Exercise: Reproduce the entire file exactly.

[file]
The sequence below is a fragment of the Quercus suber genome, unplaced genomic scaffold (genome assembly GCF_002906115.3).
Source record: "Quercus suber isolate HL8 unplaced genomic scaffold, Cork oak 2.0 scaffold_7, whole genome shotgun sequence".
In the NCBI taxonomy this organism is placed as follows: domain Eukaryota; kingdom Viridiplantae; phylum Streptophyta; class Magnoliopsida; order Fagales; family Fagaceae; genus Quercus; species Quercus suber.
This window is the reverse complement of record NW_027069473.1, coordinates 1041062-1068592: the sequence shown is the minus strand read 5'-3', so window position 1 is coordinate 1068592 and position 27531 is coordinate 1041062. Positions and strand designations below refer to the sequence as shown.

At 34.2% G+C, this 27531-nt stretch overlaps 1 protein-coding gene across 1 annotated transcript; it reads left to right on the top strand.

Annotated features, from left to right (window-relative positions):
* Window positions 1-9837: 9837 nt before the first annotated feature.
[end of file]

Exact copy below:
The sequence below is a fragment of the Quercus suber genome, unplaced genomic scaffold (genome assembly GCF_002906115.3).
Source record: "Quercus suber isolate HL8 unplaced genomic scaffold, Cork oak 2.0 scaffold_7, whole genome shotgun sequence".
In the NCBI taxonomy this organism is placed as follows: domain Eukaryota; kingdom Viridiplantae; phylum Streptophyta; class Magnoliopsida; order Fagales; family Fagaceae; genus Quercus; species Quercus suber.
This window is the reverse complement of record NW_027069473.1, coordinates 1041062-1068592: the sequence shown is the minus strand read 5'-3', so window position 1 is coordinate 1068592 and position 27531 is coordinate 1041062. Positions and strand designations below refer to the sequence as shown.

At 34.2% G+C, this 27531-nt stretch overlaps 1 protein-coding gene across 1 annotated transcript; it reads left to right on the top strand.

Annotated features, from left to right (window-relative positions):
* Window positions 1-9837: 9837 nt before the first annotated feature.